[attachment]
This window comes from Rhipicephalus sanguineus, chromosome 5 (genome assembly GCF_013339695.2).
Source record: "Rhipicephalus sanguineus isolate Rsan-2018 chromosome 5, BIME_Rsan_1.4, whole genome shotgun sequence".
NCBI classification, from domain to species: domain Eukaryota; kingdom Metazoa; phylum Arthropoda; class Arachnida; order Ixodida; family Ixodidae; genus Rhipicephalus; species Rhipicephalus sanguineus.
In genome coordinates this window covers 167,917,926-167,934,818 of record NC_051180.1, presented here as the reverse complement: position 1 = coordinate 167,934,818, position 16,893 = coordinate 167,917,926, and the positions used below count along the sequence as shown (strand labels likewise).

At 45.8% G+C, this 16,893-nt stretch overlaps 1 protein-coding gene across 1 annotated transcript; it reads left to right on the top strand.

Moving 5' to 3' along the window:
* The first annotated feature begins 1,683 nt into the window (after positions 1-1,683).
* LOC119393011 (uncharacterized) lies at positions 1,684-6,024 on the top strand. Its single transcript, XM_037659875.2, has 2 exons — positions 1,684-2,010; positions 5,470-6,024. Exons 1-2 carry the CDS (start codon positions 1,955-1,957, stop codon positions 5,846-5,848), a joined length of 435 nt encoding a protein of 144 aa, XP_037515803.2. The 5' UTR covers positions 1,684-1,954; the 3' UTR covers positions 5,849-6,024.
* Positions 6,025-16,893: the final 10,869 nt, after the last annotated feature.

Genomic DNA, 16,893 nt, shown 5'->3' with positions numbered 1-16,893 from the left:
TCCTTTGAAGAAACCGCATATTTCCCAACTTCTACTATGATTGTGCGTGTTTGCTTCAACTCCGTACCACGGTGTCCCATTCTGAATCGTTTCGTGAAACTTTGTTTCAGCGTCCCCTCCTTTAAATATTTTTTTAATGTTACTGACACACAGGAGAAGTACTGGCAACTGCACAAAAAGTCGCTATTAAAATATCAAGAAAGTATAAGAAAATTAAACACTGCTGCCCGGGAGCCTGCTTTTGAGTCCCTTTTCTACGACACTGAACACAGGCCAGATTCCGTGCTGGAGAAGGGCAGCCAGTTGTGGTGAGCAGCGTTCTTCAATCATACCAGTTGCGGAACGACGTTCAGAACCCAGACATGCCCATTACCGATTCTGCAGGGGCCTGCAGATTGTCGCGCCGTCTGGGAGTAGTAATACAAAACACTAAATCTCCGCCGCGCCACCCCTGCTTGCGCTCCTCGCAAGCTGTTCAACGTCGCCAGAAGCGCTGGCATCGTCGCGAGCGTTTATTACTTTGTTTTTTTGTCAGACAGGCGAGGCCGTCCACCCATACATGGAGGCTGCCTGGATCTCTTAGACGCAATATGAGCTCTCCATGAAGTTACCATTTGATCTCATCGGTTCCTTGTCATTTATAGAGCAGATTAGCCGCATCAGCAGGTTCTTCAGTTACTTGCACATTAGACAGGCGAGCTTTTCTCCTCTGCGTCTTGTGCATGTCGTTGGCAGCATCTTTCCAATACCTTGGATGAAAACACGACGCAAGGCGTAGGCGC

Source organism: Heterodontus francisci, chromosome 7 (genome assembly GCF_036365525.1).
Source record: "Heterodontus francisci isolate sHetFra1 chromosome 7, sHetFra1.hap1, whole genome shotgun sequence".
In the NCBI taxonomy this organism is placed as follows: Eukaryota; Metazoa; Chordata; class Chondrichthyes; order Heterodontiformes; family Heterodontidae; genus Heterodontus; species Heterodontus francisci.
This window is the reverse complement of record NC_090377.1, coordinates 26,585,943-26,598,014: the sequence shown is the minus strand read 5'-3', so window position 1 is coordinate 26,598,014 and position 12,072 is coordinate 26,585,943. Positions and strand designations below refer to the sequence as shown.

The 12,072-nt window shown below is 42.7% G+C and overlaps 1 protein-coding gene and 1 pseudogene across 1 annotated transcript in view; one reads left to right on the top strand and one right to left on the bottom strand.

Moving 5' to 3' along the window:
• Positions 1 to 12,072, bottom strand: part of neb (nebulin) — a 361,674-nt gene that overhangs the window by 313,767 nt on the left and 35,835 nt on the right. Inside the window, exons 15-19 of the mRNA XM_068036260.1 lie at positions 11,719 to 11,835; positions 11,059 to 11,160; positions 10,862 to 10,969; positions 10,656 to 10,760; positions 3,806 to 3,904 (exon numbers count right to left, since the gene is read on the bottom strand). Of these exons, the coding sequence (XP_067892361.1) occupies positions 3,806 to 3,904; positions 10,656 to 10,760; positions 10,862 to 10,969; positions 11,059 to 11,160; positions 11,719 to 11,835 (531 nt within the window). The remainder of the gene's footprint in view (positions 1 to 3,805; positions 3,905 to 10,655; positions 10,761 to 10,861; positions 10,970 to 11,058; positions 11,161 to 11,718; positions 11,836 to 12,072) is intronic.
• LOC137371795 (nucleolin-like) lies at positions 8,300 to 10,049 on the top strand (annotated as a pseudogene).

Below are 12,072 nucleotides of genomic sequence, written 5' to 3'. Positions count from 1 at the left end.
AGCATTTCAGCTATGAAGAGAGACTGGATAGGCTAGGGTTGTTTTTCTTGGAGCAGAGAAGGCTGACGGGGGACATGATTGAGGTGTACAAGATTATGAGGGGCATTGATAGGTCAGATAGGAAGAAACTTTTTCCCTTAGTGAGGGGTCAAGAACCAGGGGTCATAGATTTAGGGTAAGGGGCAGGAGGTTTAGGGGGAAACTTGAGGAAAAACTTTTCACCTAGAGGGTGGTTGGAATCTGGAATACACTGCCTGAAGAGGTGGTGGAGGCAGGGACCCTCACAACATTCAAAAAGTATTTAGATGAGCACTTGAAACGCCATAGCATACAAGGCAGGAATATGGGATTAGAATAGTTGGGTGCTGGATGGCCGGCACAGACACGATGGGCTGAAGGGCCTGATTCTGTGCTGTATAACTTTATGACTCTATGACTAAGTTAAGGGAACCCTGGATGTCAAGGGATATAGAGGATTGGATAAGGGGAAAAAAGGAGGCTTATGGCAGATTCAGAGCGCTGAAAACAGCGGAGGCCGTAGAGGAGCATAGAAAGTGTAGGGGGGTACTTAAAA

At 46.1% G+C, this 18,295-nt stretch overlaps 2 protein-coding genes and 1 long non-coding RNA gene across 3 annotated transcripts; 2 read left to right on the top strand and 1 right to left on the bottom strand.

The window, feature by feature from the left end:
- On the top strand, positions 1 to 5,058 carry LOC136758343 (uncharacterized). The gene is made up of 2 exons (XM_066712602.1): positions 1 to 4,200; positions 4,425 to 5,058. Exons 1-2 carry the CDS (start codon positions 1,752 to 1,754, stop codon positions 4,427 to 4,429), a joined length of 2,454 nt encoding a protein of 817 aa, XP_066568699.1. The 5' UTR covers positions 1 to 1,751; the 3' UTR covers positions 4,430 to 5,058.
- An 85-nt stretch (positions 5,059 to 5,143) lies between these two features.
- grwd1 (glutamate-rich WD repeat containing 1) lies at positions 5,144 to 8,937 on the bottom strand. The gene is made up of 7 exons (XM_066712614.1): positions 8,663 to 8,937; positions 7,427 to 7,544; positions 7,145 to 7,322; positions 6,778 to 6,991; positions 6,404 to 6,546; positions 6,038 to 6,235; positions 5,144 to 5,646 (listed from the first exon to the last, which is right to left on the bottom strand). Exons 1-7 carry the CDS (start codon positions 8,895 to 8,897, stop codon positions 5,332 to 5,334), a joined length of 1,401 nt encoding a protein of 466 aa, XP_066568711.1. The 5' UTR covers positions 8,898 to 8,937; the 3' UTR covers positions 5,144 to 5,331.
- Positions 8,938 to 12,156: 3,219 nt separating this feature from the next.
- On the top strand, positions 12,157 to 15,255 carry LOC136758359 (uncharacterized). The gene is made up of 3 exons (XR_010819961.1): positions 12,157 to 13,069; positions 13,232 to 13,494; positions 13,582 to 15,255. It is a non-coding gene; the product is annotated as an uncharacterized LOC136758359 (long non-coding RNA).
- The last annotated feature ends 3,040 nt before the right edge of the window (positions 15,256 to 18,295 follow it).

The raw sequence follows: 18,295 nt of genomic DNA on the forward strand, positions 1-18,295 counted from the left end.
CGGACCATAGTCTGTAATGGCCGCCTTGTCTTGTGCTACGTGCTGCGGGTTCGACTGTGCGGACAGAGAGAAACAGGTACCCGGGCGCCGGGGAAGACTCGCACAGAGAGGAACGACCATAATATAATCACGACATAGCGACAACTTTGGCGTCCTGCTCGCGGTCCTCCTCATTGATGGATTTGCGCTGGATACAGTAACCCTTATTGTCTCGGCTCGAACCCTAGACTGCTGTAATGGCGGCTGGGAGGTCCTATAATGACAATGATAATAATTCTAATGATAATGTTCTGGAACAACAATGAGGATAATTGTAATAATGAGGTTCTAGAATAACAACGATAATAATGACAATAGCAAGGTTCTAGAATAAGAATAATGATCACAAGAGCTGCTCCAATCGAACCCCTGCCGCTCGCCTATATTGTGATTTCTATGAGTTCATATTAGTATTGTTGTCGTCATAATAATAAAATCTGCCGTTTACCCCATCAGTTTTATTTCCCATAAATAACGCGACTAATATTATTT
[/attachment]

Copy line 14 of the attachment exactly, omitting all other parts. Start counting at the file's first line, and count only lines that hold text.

In the NCBI taxonomy this organism is placed as follows: Eukaryota; Metazoa; Chordata; class Chondrichthyes; order Heterodontiformes; family Heterodontidae; genus Heterodontus; species Heterodontus francisci.